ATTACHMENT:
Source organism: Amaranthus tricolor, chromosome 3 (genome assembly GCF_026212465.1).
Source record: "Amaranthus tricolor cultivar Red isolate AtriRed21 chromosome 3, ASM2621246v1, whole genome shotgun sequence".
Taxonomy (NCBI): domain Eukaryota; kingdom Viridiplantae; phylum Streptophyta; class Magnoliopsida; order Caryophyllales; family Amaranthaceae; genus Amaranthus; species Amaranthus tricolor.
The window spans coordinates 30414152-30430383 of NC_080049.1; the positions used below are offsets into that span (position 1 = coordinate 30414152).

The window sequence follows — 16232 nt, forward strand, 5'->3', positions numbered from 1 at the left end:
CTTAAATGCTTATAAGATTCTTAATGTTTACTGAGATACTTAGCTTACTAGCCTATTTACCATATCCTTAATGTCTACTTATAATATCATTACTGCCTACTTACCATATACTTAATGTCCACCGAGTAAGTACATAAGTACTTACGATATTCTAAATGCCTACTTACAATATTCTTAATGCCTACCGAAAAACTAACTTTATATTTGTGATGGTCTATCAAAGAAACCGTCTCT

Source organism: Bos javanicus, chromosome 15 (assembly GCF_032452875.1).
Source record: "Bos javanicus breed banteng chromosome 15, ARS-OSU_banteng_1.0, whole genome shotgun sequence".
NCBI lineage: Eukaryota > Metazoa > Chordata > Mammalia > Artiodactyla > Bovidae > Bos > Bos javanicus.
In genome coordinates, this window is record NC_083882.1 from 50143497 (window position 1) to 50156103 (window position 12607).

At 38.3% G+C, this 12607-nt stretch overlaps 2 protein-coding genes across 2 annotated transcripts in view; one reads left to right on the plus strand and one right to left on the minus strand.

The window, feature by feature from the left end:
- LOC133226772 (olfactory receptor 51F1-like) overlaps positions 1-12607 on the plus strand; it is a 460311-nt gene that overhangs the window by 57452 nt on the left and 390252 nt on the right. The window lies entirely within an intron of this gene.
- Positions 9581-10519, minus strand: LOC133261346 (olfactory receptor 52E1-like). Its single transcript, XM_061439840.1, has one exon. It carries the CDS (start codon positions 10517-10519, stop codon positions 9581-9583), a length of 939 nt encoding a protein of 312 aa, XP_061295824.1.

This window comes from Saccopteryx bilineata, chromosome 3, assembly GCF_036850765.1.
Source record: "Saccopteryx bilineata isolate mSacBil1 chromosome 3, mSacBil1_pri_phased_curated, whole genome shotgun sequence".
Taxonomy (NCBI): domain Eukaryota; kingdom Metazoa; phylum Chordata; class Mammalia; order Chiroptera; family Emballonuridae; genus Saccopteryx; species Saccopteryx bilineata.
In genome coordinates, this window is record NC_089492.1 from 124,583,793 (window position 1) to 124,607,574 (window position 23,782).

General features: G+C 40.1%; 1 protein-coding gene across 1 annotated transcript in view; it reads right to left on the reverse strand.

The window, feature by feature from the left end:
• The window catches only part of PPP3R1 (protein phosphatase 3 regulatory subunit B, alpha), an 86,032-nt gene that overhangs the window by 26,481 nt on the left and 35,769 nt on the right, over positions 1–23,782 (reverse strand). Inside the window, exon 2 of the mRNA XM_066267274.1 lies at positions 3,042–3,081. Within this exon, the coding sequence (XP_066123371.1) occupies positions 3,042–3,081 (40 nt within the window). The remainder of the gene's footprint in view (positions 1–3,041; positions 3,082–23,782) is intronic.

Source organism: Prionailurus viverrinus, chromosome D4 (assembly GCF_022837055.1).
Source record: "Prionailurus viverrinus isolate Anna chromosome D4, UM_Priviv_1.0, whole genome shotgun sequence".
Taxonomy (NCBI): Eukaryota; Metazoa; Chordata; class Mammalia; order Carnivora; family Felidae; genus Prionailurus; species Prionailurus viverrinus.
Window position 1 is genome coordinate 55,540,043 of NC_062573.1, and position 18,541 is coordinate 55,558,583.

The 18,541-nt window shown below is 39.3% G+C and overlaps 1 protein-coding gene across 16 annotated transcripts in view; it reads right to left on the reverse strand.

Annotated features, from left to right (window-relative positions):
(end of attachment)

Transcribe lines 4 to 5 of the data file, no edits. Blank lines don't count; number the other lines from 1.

The window spans coordinates 30414152-30430383 of NC_080049.1; the positions used below are offsets into that span (position 1 = coordinate 30414152).

The window sequence follows — 16232 nt, forward strand, 5'->3', positions numbered from 1 at the left end: